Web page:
investigation and was unlikely to adversely affect survival or
health. In fetuses with supernumerary rib (SNR), the lengths of
the ossified portions of the supernumerary ribs were measured
using an ocular micrometer. We used an actual length of 0.6 mm
to separate short (rudimentary) from long (extra) SNR according
to the method of Rogers et al. (2004). The terminology suggested
in an internationally developed glossary of terms was used to classify
the structural developmental abnormalities in common laboratory
mammals.
Statistics:
The unit for statistical measurement was the pregnant female
or the litter (Weil, 1970). Quantitative continuous data such as
maternal body weights, food consumption, fetal body weights,
and placental weights were subjected to a one-way analysis of
the variance (ANOVA). Scheffe’s multiple comparisons test was
used when differences were significant (Scheffe, 1953). The number
of corpora lutea, total implantations, live and dead fetuses,
and fetal alterations were statistically evaluated with the Kruskal–Wallis
nonparametric ANOVA (Kruskal and Wallis, 1952), followed by the Mann–Whitney
U test when appropriate. The sex ratios and the proportions of litters with malformations
and developmental variations were compared using a chi-square test and the
Fisher’s exact probability test (1970). Statistical analyses were performed
by comparisons of the treatment groups with the control
group using the GraphPad InStat v. 3.0 (GraphPad Software, Inc.,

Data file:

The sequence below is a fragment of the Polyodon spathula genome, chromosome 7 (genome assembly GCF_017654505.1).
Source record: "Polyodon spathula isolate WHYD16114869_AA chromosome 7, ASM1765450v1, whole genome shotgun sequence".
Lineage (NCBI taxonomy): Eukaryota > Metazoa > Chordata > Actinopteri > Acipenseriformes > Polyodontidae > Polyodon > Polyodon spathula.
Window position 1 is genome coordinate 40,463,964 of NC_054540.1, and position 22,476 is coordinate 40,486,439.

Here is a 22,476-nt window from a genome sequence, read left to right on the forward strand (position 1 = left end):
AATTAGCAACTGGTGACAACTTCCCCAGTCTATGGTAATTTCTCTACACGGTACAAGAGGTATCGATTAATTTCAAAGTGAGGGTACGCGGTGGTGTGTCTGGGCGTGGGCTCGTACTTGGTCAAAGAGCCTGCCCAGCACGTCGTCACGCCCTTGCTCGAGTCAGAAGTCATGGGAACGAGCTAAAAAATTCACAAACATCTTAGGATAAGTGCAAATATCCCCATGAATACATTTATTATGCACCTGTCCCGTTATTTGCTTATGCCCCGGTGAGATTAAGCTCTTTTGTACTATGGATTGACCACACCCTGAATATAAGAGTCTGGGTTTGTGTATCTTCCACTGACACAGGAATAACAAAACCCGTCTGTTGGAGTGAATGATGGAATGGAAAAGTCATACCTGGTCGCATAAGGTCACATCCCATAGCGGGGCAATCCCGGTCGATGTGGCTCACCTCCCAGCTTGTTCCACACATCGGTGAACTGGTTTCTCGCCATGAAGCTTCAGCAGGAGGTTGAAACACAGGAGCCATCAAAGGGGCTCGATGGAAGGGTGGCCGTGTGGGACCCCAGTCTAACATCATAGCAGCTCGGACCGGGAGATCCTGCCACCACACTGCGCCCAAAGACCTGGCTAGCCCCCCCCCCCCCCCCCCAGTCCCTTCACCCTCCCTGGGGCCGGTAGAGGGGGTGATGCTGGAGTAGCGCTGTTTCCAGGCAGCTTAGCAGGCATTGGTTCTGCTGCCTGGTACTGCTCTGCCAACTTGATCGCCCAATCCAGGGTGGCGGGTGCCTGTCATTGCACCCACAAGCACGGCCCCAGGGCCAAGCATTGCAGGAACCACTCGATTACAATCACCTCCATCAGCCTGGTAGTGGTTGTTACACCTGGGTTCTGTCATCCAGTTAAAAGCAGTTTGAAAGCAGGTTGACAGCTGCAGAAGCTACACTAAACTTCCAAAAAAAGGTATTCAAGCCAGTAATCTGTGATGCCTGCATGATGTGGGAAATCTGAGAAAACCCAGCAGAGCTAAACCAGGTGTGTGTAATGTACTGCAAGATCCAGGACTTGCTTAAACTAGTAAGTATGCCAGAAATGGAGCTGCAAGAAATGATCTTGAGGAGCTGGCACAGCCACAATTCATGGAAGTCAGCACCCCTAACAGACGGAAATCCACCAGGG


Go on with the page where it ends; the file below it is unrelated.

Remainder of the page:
CA, USA). Statistical significance was defined at p values < 0.05.
Clinical signs:
effects observed, treatment-related
Description (incidence and severity):
Pregnant dams in both the 30 and 90 mg/kg groups showed
treatment-related clinical signs such as piloerection, abnormal
gait, decreased locomotor activity, reddish tears, fur loss, and nasal
discharge. In the control group, reddish tears and loss of fur were
observed in 1 case each. Loss of fur was also noted in 1 case of
the 10 mg/kg group. In the 30 mg/kg group, 1 case of piloerection,
2 cases of loss of fur, and 3 cases of decreased locomotor activity
were found. In the 90 mg/kg group, 2 cases each of reddish tears
and nasal discharge, 3 cases each of piloerection, abnormal gait
and loss of fur, and 5 cases of decreased locomotor activity were
found. The maternal clinical signs were mainly observed after
treatment and were dose-dependent in both incidence and
severity.
Dermal irritation (if dermal study):
not examined
Mortality:
mortality observed, treatment-related
Description (incidence):
Dosages of 10, 30, 90, and 120 mg/kg/day were given to six
pregnant rats per group. Severe systemic toxicity and mortality occurred
in 3 of 6 females administered the test chemical at 120 mg/
kg/day between GD 13 through GD 17. A dose of 90 mg/kg/day produced
tendencies towards decreases in maternal body weight gain
and fetal body weight. In contrast, there were no treatment-related
effects on the maternal and developmental parameters at 630 mg/
kg/day. Therefore, the high dose was 90 mg/kg/day, and doses of 30
and 10 mg/kg/day were selected as the medium and low doses,
respectively, with a scaling factor of 3.